The Lewis and Clark Expedition returns to St. Louis, Missouri. Three years earlier, President Thomas Jefferson had commissioned the expedition, following the Louisiana Purchase. In May 1804, Meriwether Lewis and William Clark set out for the west, with three primary goals: to find a route to the Pacific, establish trade with Native tribes, and study the region’s geography and ecology. It is said that the western land was so untamed, that when Jefferson ordered the start of the expedition, he expected the crew to find Woolly Mammoths. The expedition traveled through an area that now contains the states of Iowa, Nebraska, South Dakota, North Dakota, Montana, Idaho, Washington, and Oregon. They returned in 1806 with journal entries, sketches, and maps. Today, the route of the expedition is marked for sightseers.

September 24, 1957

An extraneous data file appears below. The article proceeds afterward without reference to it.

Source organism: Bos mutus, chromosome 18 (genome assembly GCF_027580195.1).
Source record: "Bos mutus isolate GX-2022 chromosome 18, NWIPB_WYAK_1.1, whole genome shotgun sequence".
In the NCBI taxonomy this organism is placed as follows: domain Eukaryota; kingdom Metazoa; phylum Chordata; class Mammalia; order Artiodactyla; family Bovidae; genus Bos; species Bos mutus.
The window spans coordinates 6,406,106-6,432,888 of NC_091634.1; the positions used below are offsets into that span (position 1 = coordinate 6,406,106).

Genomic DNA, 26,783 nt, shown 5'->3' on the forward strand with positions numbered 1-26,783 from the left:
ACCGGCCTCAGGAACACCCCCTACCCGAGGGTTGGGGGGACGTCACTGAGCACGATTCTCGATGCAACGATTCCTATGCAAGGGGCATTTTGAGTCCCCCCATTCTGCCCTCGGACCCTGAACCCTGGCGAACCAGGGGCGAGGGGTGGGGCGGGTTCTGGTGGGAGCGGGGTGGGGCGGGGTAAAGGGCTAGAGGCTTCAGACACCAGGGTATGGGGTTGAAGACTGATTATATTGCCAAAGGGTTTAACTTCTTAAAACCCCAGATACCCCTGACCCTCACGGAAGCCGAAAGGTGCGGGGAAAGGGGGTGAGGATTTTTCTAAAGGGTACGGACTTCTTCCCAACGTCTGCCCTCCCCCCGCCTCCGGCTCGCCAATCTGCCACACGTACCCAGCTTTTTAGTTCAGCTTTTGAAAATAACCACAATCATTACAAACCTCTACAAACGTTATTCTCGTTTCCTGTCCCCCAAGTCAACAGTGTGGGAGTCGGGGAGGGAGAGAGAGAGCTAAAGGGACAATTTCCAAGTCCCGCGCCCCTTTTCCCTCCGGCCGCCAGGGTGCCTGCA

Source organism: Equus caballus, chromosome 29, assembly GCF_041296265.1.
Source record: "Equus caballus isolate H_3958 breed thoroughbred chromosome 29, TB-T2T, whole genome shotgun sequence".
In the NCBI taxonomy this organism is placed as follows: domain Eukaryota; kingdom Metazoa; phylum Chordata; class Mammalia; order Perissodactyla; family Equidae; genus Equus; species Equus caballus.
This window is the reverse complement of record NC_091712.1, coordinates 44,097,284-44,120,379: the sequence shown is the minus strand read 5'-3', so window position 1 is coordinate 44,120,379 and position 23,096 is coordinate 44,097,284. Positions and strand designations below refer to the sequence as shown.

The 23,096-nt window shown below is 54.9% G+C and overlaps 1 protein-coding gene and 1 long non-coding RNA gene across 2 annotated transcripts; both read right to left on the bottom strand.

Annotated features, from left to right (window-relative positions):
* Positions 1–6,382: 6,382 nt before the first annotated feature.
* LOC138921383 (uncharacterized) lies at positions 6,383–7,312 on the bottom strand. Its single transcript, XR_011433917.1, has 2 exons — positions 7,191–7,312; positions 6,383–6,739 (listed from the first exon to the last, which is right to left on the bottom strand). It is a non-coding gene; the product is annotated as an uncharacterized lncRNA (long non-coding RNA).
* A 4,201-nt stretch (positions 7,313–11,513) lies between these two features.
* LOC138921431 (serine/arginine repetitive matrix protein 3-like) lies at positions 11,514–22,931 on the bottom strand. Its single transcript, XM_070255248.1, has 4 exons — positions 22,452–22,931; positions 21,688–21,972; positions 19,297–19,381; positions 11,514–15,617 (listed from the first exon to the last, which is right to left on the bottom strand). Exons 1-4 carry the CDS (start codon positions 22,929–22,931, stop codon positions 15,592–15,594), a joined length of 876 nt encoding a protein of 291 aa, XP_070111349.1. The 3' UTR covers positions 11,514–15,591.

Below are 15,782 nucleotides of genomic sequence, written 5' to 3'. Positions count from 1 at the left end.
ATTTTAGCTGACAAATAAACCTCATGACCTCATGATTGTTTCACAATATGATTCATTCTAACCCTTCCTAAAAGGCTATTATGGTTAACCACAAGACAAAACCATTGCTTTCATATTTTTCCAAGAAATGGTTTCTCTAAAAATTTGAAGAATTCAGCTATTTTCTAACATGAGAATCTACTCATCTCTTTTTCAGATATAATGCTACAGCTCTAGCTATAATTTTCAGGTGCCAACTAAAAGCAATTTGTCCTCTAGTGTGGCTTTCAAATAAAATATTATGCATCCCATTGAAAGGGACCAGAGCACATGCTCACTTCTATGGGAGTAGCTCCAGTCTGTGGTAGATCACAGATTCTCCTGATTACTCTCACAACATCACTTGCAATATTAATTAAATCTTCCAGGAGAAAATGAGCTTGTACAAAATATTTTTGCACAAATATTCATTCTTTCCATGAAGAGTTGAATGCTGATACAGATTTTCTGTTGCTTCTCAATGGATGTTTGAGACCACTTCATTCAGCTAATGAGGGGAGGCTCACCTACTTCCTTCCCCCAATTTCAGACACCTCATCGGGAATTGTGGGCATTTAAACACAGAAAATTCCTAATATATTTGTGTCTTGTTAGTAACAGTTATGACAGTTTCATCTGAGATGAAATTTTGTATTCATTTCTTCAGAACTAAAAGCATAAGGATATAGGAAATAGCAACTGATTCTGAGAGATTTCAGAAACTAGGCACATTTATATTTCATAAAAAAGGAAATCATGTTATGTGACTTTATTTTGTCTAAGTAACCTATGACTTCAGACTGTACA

President Dwight D. Eisenhower sends the 101st Airborne to Little Rock Central High School, Arkansas. After Governor Orval Faubus defied the US Supreme Court’s decision in Brown v. Board of Education of Topeka, Kansas, Eisenhower sent the 101st Airborne to the school to uphold the court’s decision and racially integrate the school. The county’s school board had agreed to comply with the Supreme Court’s ruling, Faubus did not, prompting Eisenhower’s intervention. On September 29, 1958, the Supreme Court ruled in Aaron v. Cooper that all states must comply with the court’s rulings.

September 25, 1789